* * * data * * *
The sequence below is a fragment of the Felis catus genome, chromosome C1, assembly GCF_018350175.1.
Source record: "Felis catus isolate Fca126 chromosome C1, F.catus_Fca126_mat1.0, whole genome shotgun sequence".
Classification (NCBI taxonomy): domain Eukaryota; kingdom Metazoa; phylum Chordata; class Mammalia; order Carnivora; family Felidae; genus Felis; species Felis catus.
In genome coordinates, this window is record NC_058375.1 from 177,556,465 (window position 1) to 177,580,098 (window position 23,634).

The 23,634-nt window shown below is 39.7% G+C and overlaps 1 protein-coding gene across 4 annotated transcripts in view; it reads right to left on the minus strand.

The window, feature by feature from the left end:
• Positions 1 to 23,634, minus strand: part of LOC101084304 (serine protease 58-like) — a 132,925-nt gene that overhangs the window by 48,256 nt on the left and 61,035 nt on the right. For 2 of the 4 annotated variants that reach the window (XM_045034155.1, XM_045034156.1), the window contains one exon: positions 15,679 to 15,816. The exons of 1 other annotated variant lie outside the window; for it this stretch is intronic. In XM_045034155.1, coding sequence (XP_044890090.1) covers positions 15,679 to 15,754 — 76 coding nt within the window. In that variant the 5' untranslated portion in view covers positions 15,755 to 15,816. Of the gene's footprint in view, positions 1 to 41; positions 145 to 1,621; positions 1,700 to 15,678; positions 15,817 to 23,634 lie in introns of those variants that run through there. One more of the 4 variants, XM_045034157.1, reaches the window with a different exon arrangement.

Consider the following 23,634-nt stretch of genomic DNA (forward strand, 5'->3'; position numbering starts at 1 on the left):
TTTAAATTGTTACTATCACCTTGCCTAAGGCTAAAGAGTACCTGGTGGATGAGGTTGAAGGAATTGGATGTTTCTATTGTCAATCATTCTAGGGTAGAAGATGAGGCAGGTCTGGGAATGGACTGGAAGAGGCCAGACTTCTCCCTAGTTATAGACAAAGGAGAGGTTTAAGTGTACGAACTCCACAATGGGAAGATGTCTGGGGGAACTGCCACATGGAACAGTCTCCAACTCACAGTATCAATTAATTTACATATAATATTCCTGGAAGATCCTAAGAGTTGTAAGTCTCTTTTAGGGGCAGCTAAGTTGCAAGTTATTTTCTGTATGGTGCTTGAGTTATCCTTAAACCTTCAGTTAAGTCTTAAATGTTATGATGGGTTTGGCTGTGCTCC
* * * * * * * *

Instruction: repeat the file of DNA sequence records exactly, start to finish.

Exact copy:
The sequence below is a fragment of the Felis catus genome, chromosome C1, assembly GCF_018350175.1.
Source record: "Felis catus isolate Fca126 chromosome C1, F.catus_Fca126_mat1.0, whole genome shotgun sequence".
Classification (NCBI taxonomy): domain Eukaryota; kingdom Metazoa; phylum Chordata; class Mammalia; order Carnivora; family Felidae; genus Felis; species Felis catus.
In genome coordinates, this window is record NC_058375.1 from 177,556,465 (window position 1) to 177,580,098 (window position 23,634).

The 23,634-nt window shown below is 39.7% G+C and overlaps 1 protein-coding gene across 4 annotated transcripts in view; it reads right to left on the minus strand.

The window, feature by feature from the left end:
• Positions 1 to 23,634, minus strand: part of LOC101084304 (serine protease 58-like) — a 132,925-nt gene that overhangs the window by 48,256 nt on the left and 61,035 nt on the right. For 2 of the 4 annotated variants that reach the window (XM_045034155.1, XM_045034156.1), the window contains one exon: positions 15,679 to 15,816. The exons of 1 other annotated variant lie outside the window; for it this stretch is intronic. In XM_045034155.1, coding sequence (XP_044890090.1) covers positions 15,679 to 15,754 — 76 coding nt within the window. In that variant the 5' untranslated portion in view covers positions 15,755 to 15,816. Of the gene's footprint in view, positions 1 to 41; positions 145 to 1,621; positions 1,700 to 15,678; positions 15,817 to 23,634 lie in introns of those variants that run through there. One more of the 4 variants, XM_045034157.1, reaches the window with a different exon arrangement.

Consider the following 23,634-nt stretch of genomic DNA (forward strand, 5'->3'; position numbering starts at 1 on the left):
TTTAAATTGTTACTATCACCTTGCCTAAGGCTAAAGAGTACCTGGTGGATGAGGTTGAAGGAATTGGATGTTTCTATTGTCAATCATTCTAGGGTAGAAGATGAGGCAGGTCTGGGAATGGACTGGAAGAGGCCAGACTTCTCCCTAGTTATAGACAAAGGAGAGGTTTAAGTGTACGAACTCCACAATGGGAAGATGTCTGGGGGAACTGCCACATGGAACAGTCTCCAACTCACAGTATCAATTAATTTACATATAATATTCCTGGAAGATCCTAAGAGTTGTAAGTCTCTTTTAGGGGCAGCTAAGTTGCAAGTTATTTTCTGTATGGTGCTTGAGTTATCCTTAAACCTTCAGTTAAGTCTTAAATGTTATGATGGGTTTGGCTGTGCTCC